EVLA radio detections of MAXI J1836-194 suggest it is a black hole X-ray binary
ATel #3628; J. C. A. Miller-Jones (ICRAR Curtin), G. R. Sivakoff (U. Alberta), M. Rupen (NRAO), , D. Altamirano (Amsterdam) and the JACPOT XRB collaboration
on 3 Sep 2011; 23:03 UT
Credential Certification: Gregory R Sivakoff (firstname.lastname@example.org)
Subjects: Radio, X-ray, Request for Observations, Binary, Black Hole, Transient
The newly detected X-ray transient MAXI J1836-194 (ATel #3611) has been identified as a potential Be/X-ray binary (Atel #3614) or black hole X-ray binary (ATel # 3618, #3619, #3626).
Following its identification as a black hole candidate, we observed MAXI J1836-194 with the EVLA on 2011 Sep 03 (02:52-03:23 UT; MJD 55807.13). We simultaneously observed at central frequencies of 4.6 and 7.9 GHz, with an observing bandwidth of 128 MHz at each frequency.
We detected a radio source at a position consistent with the Swift X-ray and UVOT localizations (ATel #3613) to within their 90% confidence intervals. Our best radio position (measured at 4.6 GHz) is:
RA (J2000) = 18:35:43.44587 ± 0.00009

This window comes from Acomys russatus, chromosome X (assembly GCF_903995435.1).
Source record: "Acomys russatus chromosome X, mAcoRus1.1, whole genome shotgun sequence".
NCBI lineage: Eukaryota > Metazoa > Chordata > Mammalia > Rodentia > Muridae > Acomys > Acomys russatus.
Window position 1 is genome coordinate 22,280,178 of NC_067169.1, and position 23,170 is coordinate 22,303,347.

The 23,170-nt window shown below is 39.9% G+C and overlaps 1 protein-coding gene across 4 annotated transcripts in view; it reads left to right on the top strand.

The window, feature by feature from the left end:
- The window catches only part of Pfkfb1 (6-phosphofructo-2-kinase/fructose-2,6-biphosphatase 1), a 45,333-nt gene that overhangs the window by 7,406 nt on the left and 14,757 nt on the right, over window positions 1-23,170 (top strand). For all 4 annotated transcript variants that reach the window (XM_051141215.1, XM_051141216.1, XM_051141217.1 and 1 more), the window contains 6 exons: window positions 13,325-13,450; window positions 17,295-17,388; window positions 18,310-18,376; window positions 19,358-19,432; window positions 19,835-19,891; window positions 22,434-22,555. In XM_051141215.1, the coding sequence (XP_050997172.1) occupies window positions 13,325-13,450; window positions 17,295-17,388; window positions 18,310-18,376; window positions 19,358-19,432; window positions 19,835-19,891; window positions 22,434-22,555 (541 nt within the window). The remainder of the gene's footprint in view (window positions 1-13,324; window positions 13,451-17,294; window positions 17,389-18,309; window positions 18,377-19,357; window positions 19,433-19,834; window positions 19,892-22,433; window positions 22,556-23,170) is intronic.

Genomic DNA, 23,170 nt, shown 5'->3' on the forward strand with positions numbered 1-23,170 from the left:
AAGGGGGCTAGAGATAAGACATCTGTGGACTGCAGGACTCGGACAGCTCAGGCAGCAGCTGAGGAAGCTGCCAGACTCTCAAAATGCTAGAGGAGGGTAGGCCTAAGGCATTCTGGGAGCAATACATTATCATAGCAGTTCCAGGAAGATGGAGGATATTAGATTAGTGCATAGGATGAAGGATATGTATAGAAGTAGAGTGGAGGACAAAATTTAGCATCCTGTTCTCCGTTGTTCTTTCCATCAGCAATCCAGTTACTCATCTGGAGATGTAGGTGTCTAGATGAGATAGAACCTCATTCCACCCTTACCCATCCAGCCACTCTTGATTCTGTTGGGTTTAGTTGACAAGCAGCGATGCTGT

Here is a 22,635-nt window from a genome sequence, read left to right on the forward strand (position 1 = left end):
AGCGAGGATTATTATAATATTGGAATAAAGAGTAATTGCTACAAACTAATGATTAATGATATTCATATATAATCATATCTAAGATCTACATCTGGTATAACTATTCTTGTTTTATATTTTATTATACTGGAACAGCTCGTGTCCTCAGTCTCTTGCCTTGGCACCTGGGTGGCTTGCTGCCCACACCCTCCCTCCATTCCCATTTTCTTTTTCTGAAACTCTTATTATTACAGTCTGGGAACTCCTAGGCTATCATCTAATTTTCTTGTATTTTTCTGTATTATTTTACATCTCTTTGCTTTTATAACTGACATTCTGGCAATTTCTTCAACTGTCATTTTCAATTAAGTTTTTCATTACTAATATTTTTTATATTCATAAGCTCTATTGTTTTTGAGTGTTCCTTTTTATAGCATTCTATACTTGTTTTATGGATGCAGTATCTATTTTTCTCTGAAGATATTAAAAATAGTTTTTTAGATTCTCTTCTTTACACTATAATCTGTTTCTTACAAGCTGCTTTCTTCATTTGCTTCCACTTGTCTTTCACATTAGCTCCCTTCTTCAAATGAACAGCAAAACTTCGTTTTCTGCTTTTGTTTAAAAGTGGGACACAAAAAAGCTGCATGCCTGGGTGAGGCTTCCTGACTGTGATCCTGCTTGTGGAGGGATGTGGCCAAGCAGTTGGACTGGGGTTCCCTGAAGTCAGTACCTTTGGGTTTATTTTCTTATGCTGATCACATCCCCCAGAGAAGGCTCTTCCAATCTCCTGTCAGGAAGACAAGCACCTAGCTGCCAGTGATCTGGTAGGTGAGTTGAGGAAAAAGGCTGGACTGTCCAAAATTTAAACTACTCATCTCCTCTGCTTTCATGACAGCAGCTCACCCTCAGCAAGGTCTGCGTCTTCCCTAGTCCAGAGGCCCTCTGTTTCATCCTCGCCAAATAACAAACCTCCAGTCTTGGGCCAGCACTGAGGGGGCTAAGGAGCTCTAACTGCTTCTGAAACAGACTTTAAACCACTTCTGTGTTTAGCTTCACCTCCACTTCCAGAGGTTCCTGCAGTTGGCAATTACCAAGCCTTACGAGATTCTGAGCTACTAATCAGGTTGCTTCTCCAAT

Dec (J2000) = -19:19:10.462 ± 0.002.
The error bars here are purely statistical. Preliminary astrometric
tests with the EVLA suggest that the true error could be some tens of milliarcseconds.
A similar position was measured at 7.9 GHz.
The measured flux densities were 26.9 ± 0.1 mJy at 4.6 GHz and 39.6 ± 0.1 mJy at 7.9 GHz (statistical errors only). The spectral index, α (where Sν ∝ nuα), is 0.72 ± 0.01, consistent with optically thick emission.
X-ray spectral analyses (ATel #3626) show that the source likely made a transition from the hard intermediate state to the soft intermediate around 2011 Aug 31 (MJD 55804.5). RXTE data taken on on 2011 Sep 02 (11:25-13:20 UT; MJD 55806.52) are well modeled by a disk blackbody (kT ~ 1.2 keV)+ power-law (photon index Γ ~ 1.7) assuming the absorption column density of 2 × 1021 cm-2 reported in Atel #3613. The total unabsorbed flux (2-10 keV) is ~ 1.1 × 10-9 erg cm-2 s-1, with ~ 70% of the flux arising from the power-law component. This is consistent with the source still being in transition from the hard to soft state a day prior to the radio observation.
The X-ray and radio data taken together strongly suggest that MAXI is a black hole X-ray binary that has just ejected a jet when transitioning from the hard to the soft state. The strength of the radio emission indicates that MAXI is unlikely to be a neutron star X-ray binary.
The JACPOT XRB collaboration will continue monitoring this outburst with VLBA & EVLA observations, and will be triggering RXTE & Faulkes Telescope monitoring programs.
The first VLBA observations are scheduled for 2011 Sep 4 01:00-05:00 UT.
Further multi-wavelength observations of this source are highly encouraged.
We thank the EVLA & VLBA staff for rapidly scheduling these observations.
JACPOT XRB Collaboration